Review: Trifonov Transcends In ‘Decades’ at Zankel Hall
By Brian Taylor, Contributing Writer, May 7, 2018
Daniil Trifonov’s monumental Perspectives recital at Zankel Hall on Friday night is the stuff legends are made of. Calling the recital “Decades,” the 27 year old Russian virtuoso, already renowned for dazzling Liszt and Rachmaninoff, plotted a survey of pieces from each decade of the twentieth century. The scope of the program was formidable; to describe it as ambitious would be an understatement.
While the conceit of the recital — the notion being to illustrate the evolution of piano composition in this turbulent era in which so much happened to musical expression — was not a complete one beyond providing a framework for a riveting progression of fascinating, sometimes fiendishly difficult, pieces. A musically rapturous occasion, it was a privilege to witness artistry of such transcendence.
Trifonov’s stage presence is not ostentatious. He seems to exist solely for the music. As he takes his seat at the instrument and convenes with the score, he gives himself over to it, as if in a trance. His journey through the twentieth century began, logically, with Alban Berg’s single movement Sonata, Op. 1 from 1908, an early hinting of the break-down of traditional tonality that characterizes the transition from late German Romanticism to modernism. The decadence of Berg’s dense, searching anxiety dripped from Trifonov’s fingers.
Continuing without applause, or even a moment’s repose, we move on to a contrasting brand of pianistic expression, Sergei Prokofiev’s aptly titled Sarcasms, Op. 17, five brazen, nose-thumbing character pieces from the composer’s ornery period. Trifonov brought uncommon clarity to this work from pre-revolutionary Russia, highlighting the witty tunefulness and delicious textures hiding in plain sight amid the crashing dissonances.
Béla Bartók’s 1926 classic Out of Doors suite follows, and like Prokofiev, treats the piano partly as a percussion instrument. But neither Prokofiev nor Bartók completely shun tonality. It’s interesting that Trifonov’s traipse through the twentieth century largely clings to the tonal. In Out of Doors, as in the Prokofiev, Trifonov unearths the lyricism and heart beneath the rhythmic, percussive outer skeleton of these scores. We also hear his exceptional control in the hypnotic slow movement, “The Night’s Music,” a tapestry of various planes of sound replicating the humming of the night, the buzzing of crickets and flickers of fireflies. The fiendishly difficult last movement, “The Chase,” almost sounds easy in his hands.
Most pianists would have collapsed from exhaustion after those three works alone, yet without pause, Trifonov then gives a probing reading of Aaron Copland’s intense, thorny Piano Variations from 1930, emphasizing how Copland’s acerbic, angular ideas accumulate into rich harmonies of steely fortitude. In profound contrast to this, the first half is rounded off with Olivier Messiaen’s “Le baiser de l’Enfant-Jésus” from his Vingt regards sur l’Enfant-Jésus of 1944, a work of quiet, sublime ecstasy, which Trifonov plays spellbindingly and movingly.
The second half of the program does not relent in its ambition. Four selections from György Ligeti’s stark, bizarre Musica ricercata from the early fifties provide maximum contrast to the delirious religiosity of the Messiaen. Pushing the boundary between extreme dissonance and beauty, Karlheinz Stockhausen’s Klavierstück IX (representing the ’60s) is based on mathematical principles and begins in the time signature of 142/8. In seemingly random clusters of sound and stardust-like figurations, it’s as if Stockhausen is relaying the noise of outer space.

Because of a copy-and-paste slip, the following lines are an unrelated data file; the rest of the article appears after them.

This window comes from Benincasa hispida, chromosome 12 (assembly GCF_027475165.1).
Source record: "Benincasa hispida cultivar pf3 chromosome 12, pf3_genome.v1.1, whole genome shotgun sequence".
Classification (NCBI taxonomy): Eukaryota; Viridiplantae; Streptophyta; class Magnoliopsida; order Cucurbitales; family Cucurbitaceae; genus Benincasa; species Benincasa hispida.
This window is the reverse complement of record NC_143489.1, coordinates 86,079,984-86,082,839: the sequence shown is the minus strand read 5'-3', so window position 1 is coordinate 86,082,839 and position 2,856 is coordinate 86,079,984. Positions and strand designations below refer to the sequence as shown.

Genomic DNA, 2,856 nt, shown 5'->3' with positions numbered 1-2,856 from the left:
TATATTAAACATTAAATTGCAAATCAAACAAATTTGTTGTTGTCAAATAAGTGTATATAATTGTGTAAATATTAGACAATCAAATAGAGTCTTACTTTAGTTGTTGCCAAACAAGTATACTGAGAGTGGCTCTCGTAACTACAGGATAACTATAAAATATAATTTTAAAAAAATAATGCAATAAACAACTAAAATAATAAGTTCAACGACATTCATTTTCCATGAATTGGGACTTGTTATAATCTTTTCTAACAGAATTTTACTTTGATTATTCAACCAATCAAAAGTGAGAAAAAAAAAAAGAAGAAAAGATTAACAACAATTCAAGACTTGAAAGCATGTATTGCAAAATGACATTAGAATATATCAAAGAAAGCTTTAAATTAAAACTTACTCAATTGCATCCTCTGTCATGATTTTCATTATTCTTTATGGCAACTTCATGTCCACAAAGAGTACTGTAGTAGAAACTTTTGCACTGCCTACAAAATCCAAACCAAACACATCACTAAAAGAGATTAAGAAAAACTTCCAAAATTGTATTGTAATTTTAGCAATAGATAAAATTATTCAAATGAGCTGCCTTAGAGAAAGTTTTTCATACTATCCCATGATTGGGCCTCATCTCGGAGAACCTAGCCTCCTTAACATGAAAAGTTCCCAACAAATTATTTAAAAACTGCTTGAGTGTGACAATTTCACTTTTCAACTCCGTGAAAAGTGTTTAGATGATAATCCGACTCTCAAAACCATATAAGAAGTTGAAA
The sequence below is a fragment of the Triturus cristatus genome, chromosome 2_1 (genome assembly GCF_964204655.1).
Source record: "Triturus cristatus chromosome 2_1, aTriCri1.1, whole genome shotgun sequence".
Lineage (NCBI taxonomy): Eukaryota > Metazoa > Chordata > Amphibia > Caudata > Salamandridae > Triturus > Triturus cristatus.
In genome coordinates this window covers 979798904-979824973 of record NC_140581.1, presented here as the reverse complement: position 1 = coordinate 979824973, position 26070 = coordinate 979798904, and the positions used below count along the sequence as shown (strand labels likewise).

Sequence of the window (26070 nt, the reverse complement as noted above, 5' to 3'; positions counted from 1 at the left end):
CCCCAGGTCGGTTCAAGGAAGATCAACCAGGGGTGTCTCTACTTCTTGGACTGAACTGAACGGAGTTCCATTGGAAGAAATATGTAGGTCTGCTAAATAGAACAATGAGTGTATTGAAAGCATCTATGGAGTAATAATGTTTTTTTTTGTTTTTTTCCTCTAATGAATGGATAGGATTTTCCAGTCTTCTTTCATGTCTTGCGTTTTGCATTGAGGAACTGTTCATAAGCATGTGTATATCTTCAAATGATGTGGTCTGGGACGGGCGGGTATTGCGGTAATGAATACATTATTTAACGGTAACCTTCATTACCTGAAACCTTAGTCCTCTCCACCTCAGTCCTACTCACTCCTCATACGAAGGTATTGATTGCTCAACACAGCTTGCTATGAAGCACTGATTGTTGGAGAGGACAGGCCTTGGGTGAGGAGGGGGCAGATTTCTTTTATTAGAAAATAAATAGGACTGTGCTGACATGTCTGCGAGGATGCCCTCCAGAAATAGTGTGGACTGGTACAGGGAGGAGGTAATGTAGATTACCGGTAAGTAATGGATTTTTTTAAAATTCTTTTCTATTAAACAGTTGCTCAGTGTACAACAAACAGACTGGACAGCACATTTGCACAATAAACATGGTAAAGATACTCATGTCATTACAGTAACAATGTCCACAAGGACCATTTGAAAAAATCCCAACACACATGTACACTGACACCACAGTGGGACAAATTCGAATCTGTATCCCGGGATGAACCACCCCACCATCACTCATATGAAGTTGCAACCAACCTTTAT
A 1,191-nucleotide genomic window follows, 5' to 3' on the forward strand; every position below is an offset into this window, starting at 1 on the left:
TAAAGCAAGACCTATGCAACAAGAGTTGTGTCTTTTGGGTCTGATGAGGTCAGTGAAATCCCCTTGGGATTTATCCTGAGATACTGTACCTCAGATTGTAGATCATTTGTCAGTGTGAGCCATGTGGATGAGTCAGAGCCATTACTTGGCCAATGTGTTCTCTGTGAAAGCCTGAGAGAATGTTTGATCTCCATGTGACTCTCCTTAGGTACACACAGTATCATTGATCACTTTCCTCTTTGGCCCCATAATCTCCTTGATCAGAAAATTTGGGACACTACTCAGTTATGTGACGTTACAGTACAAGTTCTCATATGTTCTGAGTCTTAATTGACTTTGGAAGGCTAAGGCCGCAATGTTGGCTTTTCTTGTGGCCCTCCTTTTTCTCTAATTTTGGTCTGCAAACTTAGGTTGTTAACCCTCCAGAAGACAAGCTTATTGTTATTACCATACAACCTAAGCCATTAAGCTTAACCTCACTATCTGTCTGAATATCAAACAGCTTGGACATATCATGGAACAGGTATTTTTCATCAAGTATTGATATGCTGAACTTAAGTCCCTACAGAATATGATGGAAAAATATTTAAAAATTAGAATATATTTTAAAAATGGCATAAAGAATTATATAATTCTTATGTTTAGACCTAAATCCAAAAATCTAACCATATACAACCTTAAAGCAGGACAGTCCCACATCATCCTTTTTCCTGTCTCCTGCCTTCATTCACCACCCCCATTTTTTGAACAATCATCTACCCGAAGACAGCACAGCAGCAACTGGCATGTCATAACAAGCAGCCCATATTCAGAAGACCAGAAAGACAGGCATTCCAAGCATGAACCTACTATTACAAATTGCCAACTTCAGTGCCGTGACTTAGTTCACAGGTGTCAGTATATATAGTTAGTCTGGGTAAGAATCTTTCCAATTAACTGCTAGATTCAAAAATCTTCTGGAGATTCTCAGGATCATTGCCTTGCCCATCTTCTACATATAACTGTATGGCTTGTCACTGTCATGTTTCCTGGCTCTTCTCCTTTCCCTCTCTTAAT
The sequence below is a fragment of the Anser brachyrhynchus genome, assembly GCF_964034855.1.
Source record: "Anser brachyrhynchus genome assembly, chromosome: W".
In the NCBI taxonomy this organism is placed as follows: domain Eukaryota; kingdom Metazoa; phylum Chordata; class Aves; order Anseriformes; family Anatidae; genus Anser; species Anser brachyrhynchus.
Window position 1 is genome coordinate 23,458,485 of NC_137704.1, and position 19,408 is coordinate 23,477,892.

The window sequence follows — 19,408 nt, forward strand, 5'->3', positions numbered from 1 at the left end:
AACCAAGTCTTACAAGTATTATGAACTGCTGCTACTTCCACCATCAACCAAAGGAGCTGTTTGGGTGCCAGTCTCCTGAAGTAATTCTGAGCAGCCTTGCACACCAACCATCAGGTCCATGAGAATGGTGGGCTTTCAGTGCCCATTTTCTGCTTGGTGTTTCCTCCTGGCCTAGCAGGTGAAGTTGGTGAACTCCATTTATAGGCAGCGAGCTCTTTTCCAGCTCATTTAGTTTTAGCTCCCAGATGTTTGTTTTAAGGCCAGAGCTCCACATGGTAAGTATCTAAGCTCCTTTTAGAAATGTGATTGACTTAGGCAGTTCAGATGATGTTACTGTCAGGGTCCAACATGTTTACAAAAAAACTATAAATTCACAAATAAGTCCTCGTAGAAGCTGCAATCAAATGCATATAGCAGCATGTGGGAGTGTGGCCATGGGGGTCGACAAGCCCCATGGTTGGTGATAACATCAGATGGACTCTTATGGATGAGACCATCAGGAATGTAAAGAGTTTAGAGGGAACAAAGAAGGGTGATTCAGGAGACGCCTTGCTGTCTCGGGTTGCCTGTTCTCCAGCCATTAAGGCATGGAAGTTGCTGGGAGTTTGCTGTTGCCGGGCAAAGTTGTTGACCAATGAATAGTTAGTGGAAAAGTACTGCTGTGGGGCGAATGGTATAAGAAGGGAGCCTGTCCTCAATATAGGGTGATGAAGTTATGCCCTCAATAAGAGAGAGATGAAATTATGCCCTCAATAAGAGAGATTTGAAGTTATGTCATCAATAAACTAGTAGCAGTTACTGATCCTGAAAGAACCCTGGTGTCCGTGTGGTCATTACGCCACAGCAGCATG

Trifonov instantly relieves the perplexing tension with John Adam’s 1977 minimalist work China Gates. He displays extraordinary restraint and patience here, creating a pallid sheen of constant soft eighth-notes, never wavering in tempo or dynamic, keen to the instructions in Adam’s score, allowing the gently shifting hues of the music to occur naturally.
John Corigliano’s Fantasia on an Ostinato, based on a familiar (but only scantly hinted at) strain from Beethoven’s Seventh Symphony, was written for the 1985 Van Cliburn Competition, and involves some improvisation. While not the showiest finale Trifonov might have chosen for this concert, it seemed appropriate given the way Corigliano’s compositional approach seems to define the state of musical composition at the end of the twentieth century, incorporating tonality, atonality, chance, minimalism. An understated example of maximalism, perhaps, and befitting the artistry of this extraordinary pianist, who seems capable of anything.
As an encore, and a welcome salve to evening’s exploratory depths, Trifonov played another twentieth century look back at a composer of yore, Rachmaninoff’s beguiling transcription of Bach’s Gavotte from the Violin Partita in E Major. I doubt the walls of Zankel Hall have heard such an enthusiastic, or well-deserved, ovation.
Daniil Trifonov, piano, in “Decades,” part of his Perspectives series / Carnegie Hall, at Zankel Hall on May 4, 2018.
BERG Piano Sonata, Op. 1
PROKOFIEV Sarcasms, Op. 17
BARTÓK Out of Doors
COPLAND Piano Variations, 1930
MESSIAEN “Le Baiser de l’Enfant-Jésus” from Vingt regards sur l’Enfant-Jésus
LIGETI Selections from Musica ricercata
– Mesto, rigido e cerimoniale
– Allegro con spirito
– Tempo di valse (poco vivace – “à l’orgue de Barbarie”)
STOCKHAUSEN Klavierstück IX
JOHN ADAMS China Gates
CORIGLIANO Fantasia on an Ostinato
BACH Gavotte from Violin Partita No. 3 in E Major, BWV 1006 (arr. S. Rachmaninoff)
Cover: Daniil Trifonov in recital at Zankel Hall; photo: Jennifer Taylor.